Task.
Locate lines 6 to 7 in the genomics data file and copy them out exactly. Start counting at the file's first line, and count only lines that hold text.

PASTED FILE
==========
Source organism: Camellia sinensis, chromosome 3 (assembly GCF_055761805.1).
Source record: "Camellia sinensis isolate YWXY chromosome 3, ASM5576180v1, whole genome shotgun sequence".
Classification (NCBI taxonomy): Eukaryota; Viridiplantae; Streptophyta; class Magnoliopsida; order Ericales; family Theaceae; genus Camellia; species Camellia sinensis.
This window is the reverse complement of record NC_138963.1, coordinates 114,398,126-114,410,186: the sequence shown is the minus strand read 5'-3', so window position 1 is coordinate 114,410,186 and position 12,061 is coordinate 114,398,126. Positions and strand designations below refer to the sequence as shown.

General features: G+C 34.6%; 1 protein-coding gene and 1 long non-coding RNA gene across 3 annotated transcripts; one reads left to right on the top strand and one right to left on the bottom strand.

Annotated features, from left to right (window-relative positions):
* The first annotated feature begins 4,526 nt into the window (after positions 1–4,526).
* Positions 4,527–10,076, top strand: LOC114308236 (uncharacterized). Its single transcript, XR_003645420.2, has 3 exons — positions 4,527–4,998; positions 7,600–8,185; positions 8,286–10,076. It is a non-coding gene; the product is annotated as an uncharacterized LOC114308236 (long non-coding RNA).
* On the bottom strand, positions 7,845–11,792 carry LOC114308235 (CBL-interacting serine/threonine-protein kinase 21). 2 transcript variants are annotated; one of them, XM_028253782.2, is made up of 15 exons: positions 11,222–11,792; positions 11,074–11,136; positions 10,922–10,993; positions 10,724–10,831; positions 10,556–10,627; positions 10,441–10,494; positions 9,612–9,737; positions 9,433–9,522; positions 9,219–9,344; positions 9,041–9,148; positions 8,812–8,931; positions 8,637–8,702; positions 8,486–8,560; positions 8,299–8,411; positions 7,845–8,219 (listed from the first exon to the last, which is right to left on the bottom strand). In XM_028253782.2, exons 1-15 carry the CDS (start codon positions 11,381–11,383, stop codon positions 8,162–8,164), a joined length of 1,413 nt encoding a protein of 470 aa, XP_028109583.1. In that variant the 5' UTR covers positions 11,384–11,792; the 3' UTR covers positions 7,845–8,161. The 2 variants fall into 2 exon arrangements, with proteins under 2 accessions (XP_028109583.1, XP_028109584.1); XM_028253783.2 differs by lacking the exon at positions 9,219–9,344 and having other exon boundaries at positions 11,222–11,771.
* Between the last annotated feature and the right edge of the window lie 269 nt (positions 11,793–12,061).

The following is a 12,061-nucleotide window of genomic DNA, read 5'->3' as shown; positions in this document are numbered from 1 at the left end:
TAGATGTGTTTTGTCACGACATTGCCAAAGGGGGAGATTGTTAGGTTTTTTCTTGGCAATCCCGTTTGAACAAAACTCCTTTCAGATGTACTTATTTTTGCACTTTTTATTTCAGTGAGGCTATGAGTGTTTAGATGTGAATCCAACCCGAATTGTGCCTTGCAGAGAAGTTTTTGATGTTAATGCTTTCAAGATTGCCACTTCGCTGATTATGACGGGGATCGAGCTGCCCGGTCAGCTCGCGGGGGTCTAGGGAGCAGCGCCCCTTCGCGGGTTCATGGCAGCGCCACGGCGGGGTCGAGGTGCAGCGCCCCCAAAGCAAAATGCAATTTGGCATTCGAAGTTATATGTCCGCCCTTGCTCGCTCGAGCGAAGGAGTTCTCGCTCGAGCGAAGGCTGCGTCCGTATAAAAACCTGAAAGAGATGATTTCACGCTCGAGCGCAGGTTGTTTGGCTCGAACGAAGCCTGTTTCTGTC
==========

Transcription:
Annotated features, from left to right (window-relative positions):
* The first annotated feature begins 4,526 nt into the window (after positions 1–4,526).